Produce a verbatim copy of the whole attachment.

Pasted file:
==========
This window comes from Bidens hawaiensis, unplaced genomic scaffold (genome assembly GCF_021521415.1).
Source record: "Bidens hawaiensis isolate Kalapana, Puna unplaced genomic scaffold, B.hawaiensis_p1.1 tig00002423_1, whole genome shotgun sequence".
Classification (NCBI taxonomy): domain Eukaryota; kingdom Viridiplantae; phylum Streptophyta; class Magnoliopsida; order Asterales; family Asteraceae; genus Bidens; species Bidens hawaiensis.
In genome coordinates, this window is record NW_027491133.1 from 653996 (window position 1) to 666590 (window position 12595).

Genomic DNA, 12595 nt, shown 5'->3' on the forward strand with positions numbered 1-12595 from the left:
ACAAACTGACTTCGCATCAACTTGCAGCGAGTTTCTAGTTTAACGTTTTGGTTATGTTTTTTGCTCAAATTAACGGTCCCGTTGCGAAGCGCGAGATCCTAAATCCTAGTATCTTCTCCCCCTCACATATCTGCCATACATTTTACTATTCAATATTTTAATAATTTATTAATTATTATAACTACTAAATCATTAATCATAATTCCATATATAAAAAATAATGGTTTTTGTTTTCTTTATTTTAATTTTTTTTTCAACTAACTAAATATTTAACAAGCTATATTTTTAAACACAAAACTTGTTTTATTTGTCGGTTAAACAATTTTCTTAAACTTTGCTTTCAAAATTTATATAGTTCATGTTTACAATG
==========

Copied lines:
This window comes from Bidens hawaiensis, unplaced genomic scaffold (genome assembly GCF_021521415.1).
Source record: "Bidens hawaiensis isolate Kalapana, Puna unplaced genomic scaffold, B.hawaiensis_p1.1 tig00002423_1, whole genome shotgun sequence".
Classification (NCBI taxonomy): domain Eukaryota; kingdom Viridiplantae; phylum Streptophyta; class Magnoliopsida; order Asterales; family Asteraceae; genus Bidens; species Bidens hawaiensis.
In genome coordinates, this window is record NW_027491133.1 from 653996 (window position 1) to 666590 (window position 12595).

Genomic DNA, 12595 nt, shown 5'->3' on the forward strand with positions numbered 1-12595 from the left:
ACAAACTGACTTCGCATCAACTTGCAGCGAGTTTCTAGTTTAACGTTTTGGTTATGTTTTTTGCTCAAATTAACGGTCCCGTTGCGAAGCGCGAGATCCTAAATCCTAGTATCTTCTCCCCCTCACATATCTGCCATACATTTTACTATTCAATATTTTAATAATTTATTAATTATTATAACTACTAAATCATTAATCATAATTCCATATATAAAAAATAATGGTTTTTGTTTTCTTTATTTTAATTTTTTTTTCAACTAACTAAATATTTAACAAGCTATATTTTTAAACACAAAACTTGTTTTATTTGTCGGTTAAACAATTTTCTTAAACTTTGCTTTCAAAATTTATATAGTTCATGTTTACAATG